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Published: 09:42, 11 February 2020
| Updated: 09:43, 11 February 2020
Almost £1 million has been pledged by Canterbury City Council to tackle homelessness over the next two years, including helping those recently released from prison who might end up on the streets.
It follows the award of £955,246 in grants from the Ministry of Housing, Communities and Local Government which will fund two projects.
The money will help support its rough sleeper initiative and the expansion of a scheme which helps to prevent prisoner homelessness in Kent.
"This huge funding boost is very welcome and will allow us to continue the excellent work that has been taking place on these two vital projects, " said the chairman of the council's community committee, Cllr Neil Baker.
"Tackling homelessness is rightly a priority, but one that needs adequate funding, " he added.
The council, alongside partner organisations Porchlight and Catching Lives, launched a dedicated project for rough sleeping in July 2018 and has worked with 260 people, with 198 now of the streets and living in a form of accommodation.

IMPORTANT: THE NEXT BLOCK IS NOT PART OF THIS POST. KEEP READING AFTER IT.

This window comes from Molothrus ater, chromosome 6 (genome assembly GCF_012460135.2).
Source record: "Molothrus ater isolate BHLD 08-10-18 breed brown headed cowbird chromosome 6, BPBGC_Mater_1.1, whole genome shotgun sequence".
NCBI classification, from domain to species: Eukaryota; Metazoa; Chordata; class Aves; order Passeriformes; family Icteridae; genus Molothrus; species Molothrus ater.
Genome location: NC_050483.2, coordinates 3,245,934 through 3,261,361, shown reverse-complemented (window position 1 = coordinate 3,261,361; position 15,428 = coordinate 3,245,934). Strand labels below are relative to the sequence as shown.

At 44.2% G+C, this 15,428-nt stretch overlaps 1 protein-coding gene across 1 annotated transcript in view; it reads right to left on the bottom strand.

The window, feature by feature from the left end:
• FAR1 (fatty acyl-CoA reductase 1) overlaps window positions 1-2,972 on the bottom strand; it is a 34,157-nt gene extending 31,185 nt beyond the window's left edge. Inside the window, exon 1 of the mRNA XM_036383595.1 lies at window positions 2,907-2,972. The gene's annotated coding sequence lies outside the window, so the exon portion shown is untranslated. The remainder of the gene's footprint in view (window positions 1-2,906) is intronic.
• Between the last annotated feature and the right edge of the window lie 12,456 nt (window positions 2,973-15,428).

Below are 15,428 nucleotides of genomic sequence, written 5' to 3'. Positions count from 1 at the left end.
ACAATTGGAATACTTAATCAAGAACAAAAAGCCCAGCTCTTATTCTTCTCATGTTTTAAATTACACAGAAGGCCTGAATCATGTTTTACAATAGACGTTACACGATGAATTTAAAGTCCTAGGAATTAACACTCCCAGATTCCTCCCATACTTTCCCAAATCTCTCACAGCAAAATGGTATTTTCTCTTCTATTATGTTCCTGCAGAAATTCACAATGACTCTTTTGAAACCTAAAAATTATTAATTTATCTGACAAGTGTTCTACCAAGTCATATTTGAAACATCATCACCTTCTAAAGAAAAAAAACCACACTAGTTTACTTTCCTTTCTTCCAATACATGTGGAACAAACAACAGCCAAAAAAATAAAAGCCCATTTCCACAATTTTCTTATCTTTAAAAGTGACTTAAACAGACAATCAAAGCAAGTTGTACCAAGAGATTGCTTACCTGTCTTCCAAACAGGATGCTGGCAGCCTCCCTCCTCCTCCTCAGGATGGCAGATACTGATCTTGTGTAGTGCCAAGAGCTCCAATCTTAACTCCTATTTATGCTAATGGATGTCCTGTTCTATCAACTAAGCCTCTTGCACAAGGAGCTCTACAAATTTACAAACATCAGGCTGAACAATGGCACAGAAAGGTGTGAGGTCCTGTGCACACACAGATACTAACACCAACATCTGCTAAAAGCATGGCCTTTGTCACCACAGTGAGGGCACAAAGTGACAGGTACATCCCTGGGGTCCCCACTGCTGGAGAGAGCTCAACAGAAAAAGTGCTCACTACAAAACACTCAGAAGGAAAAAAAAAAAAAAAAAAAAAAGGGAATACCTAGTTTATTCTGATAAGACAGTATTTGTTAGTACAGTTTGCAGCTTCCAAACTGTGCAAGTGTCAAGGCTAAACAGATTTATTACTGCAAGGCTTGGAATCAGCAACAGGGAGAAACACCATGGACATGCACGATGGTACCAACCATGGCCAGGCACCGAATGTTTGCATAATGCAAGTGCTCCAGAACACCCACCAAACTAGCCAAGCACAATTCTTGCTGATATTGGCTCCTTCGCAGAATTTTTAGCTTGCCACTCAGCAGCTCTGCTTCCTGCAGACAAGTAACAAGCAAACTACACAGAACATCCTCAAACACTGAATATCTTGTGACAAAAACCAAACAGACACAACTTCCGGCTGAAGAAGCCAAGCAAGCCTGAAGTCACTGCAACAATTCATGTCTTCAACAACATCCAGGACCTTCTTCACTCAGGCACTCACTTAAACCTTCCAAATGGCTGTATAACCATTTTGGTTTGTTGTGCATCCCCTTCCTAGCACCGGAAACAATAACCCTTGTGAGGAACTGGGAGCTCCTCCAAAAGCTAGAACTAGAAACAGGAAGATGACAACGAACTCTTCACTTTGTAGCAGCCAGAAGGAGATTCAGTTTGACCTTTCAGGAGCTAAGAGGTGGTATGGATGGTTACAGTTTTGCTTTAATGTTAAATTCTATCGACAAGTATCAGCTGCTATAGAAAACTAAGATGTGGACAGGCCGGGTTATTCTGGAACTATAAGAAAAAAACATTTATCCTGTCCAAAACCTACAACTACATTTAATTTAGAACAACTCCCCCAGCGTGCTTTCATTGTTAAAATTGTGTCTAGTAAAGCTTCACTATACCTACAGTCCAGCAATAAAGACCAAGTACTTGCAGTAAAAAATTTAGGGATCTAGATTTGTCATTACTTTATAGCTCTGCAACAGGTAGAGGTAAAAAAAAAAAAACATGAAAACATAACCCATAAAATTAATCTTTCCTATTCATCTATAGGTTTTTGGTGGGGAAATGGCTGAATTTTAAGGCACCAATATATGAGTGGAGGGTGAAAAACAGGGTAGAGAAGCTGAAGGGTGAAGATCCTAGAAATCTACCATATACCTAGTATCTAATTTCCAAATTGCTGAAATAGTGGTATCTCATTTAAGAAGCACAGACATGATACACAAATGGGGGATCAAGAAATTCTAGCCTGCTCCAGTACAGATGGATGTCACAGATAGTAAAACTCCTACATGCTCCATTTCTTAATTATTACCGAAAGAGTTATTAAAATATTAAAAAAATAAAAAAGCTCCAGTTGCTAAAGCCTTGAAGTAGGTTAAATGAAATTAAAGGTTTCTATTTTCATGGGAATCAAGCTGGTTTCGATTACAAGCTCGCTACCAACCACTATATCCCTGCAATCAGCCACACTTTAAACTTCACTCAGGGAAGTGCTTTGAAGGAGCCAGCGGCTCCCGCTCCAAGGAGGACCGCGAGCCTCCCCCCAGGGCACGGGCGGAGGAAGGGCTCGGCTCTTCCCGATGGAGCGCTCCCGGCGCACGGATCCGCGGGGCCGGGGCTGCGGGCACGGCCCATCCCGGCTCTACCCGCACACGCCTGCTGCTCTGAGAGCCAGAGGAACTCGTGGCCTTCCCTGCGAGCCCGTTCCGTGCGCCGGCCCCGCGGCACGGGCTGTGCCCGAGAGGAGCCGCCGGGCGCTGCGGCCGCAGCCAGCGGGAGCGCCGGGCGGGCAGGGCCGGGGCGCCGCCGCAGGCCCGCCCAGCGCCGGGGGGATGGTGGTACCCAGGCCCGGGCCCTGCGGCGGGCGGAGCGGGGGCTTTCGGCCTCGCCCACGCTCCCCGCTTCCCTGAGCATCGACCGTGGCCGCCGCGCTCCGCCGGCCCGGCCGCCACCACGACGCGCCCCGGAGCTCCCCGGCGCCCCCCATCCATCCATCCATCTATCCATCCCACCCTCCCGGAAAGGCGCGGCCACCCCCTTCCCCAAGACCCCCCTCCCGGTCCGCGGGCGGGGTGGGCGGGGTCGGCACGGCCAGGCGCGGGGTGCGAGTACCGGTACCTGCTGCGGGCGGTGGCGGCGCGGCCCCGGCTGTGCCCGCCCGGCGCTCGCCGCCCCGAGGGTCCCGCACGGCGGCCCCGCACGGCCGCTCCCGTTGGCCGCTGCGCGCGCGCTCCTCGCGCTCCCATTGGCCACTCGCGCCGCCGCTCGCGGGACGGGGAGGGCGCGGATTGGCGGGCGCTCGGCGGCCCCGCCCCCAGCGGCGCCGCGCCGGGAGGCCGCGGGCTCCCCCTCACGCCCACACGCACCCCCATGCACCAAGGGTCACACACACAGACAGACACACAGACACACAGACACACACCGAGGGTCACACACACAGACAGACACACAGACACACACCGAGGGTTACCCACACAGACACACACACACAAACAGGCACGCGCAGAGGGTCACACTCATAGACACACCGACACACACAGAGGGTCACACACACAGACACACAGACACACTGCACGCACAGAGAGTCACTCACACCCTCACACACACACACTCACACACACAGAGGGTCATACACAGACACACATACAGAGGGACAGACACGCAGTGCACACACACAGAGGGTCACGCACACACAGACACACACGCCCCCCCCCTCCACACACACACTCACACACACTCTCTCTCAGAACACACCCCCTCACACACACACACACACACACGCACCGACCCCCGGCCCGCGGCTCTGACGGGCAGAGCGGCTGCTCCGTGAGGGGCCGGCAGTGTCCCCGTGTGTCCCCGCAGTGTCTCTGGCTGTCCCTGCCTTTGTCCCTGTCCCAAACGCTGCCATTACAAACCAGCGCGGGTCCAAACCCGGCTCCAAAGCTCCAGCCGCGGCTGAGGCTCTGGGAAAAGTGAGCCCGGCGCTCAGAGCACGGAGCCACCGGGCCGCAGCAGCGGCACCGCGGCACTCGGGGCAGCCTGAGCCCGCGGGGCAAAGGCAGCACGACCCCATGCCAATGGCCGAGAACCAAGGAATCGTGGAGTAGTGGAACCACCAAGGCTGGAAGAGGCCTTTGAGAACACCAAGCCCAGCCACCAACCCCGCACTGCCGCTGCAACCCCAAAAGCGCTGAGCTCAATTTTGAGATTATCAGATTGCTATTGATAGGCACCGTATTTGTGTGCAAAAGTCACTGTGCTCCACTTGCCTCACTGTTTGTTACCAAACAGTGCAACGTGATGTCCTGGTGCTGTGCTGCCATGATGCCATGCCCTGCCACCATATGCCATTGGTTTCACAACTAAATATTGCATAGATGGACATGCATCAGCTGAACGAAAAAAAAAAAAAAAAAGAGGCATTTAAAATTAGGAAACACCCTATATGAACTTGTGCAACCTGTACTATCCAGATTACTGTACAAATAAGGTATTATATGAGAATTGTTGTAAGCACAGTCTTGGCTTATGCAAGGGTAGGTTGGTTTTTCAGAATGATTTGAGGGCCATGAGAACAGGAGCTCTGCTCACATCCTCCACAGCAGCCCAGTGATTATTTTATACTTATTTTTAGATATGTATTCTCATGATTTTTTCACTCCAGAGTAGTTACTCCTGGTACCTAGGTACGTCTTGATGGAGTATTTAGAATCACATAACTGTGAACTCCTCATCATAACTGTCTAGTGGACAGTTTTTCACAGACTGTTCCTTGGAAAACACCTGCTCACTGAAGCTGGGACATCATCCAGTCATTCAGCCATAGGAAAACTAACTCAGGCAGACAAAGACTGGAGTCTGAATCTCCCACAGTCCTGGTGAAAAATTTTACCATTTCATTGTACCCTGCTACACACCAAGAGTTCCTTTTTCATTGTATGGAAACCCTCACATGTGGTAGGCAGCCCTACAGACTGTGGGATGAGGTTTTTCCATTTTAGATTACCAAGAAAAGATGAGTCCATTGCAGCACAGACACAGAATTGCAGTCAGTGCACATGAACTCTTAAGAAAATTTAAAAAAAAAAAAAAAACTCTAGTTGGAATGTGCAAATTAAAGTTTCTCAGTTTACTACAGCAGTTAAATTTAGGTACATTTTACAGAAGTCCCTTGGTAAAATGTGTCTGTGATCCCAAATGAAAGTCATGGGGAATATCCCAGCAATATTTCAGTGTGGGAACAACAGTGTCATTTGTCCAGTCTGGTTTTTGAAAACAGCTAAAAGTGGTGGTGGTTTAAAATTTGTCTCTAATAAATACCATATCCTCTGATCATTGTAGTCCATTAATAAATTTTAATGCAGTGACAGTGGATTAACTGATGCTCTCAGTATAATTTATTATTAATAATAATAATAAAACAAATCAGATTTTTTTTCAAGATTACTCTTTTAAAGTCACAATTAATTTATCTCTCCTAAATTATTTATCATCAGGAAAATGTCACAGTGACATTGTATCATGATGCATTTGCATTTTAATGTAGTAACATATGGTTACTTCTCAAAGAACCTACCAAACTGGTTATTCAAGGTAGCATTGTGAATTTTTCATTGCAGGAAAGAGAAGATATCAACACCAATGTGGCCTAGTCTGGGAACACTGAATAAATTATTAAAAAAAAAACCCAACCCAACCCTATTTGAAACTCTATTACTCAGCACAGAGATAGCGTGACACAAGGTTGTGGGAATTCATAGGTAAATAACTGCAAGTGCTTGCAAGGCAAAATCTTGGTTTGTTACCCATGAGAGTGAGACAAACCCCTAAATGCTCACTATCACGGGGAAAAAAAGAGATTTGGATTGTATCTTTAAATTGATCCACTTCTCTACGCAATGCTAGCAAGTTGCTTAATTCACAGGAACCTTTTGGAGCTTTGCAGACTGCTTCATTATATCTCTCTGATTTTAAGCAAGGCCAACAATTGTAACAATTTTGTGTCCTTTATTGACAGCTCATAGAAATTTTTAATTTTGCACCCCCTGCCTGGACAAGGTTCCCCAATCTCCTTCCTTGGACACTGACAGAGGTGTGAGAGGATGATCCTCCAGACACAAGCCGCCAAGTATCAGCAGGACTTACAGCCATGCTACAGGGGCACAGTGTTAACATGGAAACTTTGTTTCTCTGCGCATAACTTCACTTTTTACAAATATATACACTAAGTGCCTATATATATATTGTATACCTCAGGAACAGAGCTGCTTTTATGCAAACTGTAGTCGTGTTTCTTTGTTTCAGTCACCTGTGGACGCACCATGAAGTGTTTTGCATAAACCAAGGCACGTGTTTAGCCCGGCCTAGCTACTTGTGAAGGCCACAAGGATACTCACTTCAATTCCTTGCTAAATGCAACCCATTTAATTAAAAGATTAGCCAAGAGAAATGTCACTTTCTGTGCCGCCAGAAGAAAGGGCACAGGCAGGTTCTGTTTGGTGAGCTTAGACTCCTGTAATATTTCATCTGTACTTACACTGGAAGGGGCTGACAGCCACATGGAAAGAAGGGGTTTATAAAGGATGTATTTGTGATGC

However, the local authority says the "problem of rough sleeping continues," with an estimated 10 extra people having to live on the city's streets each month.
In December the council worked with 39 people, 17 of who were new to the area, and managed to help 11 of them find accommodation.
"Tackling homelessness is rightly a priority, but one that needs adequate funding."
Cllr Baker said: "Across the council, Catching Lives and Porchlight, there are staff out on the streets every day and they deserve a huge amount of thanks.
"They are continually supporting people, encouraging them to move into accommodation and helping them with the often complex health issues they face.
"Nobody wants to see a single person living on the streets or in a situation where they feel they have no option but to do so. The number of individuals that we have been able to take off the streets is proof of the incredibly hard work taking place to tackle this very difficult issue.
"That hard work must continue, so this funding will help that to happen and make a real difference to many people's lives.”
Recent figures showed one in 99 children in the country are homeless.
In February last year reporter Jack Dyson took to the streets of Canterbury to find out what it's like sleeping rough.
More by this authorSean McPolin